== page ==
So what are your friends truly worth, anyway?
Well, if financial tech guru Gi Fernando is right, they could be worth a high credit score. Or, in some cases, they could land you a terribly low one.
The banking industry is moving to the world of high tech at warp speed, so we should expect some serious changes. Some of them should bring convenience, others much greater security, and in some cases some really weird concepts that don't seem to make too much sense - at least for now.
So, what kind of changes are we talking about? Well, according to Fernando, they could completely change the way we bank in less than 10 years!
Banking's very near future
Time to cut up those credit cards?
Why not? They probably aren't going to be around much longer anyway, as people switch to digital wallets on their smartphones and tablets. And when you do need to find a bank, you'll be able to find your branch in a local coffee shop or café. Remember, it wasn't too long ago they weren't in supermarkets either.
According to Gi Fernando, "We're on the brink of some seismic changes in the way we all use money." According to Fernando, because Facebook users are already used to prompts asking them to identify a friend's face before logging in, banks aren't too far away from asking customers for social media access. It has even been suggested that users with a stable social network would be seen as a lower credit risk than those someone who regularly changes or swaps out their profile.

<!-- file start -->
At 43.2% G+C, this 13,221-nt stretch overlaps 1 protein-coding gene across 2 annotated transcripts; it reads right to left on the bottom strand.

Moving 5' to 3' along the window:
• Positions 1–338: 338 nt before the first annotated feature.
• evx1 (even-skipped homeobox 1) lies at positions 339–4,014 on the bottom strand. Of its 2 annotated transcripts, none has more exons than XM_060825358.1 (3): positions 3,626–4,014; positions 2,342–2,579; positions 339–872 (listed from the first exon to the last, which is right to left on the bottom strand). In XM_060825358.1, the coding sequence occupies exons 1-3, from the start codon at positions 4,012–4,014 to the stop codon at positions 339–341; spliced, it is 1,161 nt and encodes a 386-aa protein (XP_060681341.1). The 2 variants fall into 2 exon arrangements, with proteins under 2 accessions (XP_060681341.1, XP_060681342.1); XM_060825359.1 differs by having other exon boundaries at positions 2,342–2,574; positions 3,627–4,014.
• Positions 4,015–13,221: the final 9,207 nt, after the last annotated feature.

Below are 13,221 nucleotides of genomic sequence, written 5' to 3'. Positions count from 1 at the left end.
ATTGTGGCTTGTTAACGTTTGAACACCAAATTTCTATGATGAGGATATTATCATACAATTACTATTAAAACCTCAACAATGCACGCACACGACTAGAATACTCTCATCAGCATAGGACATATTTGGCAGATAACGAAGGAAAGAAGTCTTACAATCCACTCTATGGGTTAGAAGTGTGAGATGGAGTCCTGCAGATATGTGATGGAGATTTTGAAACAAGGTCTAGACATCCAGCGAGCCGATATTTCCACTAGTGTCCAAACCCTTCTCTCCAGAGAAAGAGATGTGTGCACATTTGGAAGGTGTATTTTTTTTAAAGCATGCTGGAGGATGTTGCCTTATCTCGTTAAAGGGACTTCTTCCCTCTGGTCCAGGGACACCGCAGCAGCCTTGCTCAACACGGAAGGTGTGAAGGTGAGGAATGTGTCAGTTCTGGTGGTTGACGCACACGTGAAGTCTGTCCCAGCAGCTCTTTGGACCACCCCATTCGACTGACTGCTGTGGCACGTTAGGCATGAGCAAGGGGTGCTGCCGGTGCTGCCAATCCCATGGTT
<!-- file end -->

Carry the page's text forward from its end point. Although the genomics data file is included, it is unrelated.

Talk about being defined by the company you keep.
Big changes beyond social media credit scores
Would it sound weird if a bank used your social media profile to determine your credit ranking? What if your credit limit was lowered because you didn't have a Facebook page or a LinkedIn profile?
Banks are looking for new ways to innovate as the digital age brings more and more competition. We are already seeing gadgets like digital wallets and software like Apple pay let users hold their mobile devices up to card readers.
And even that new technology could be gone in a blink.
In fact, you may not even be able to blink. Biometric identification is next, allowing us to use our fingerprint or eye scanner to pay at checkout. Those old cartoon characters with dollar signs for eyes don't seem so silly anymore.
Technology advances dart and dodge faster than any other industry, so we can expect some surprises beyond those suggested. I just hope that banks offer solutions that are truly helpful to people, rather than just insisting upon things that completely invade our right to basic human privacy - just because they can.